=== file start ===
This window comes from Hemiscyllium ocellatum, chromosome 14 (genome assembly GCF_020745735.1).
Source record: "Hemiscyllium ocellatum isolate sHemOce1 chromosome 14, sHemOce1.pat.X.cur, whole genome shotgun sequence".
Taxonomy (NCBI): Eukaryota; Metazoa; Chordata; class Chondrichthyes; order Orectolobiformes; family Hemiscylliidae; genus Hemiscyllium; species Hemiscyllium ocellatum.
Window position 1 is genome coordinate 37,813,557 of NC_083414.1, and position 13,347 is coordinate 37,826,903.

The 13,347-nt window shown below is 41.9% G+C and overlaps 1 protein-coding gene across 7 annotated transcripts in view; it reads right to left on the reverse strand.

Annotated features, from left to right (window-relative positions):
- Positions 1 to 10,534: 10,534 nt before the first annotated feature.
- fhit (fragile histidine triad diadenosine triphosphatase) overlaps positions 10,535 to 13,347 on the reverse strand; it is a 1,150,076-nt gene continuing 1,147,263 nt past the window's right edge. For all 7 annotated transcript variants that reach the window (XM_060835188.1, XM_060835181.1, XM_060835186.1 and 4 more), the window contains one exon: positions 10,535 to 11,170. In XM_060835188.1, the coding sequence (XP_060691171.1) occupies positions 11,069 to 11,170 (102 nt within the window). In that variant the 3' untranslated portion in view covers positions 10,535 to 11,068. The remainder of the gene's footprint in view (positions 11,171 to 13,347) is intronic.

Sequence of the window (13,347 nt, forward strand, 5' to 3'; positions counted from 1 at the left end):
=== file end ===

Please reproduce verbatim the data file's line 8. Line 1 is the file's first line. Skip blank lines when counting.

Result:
- fhit (fragile histidine triad diadenosine triphosphatase) overlaps positions 10,535 to 13,347 on the reverse strand; it is a 1,150,076-nt gene continuing 1,147,263 nt past the window's right edge. For all 7 annotated transcript variants that reach the window (XM_060835188.1, XM_060835181.1, XM_060835186.1 and 4 more), the window contains one exon: positions 10,535 to 11,170. In XM_060835188.1, the coding sequence (XP_060691171.1) occupies positions 11,069 to 11,170 (102 nt within the window). In that variant the 3' untranslated portion in view covers positions 10,535 to 11,068. The remainder of the gene's footprint in view (positions 11,171 to 13,347) is intronic.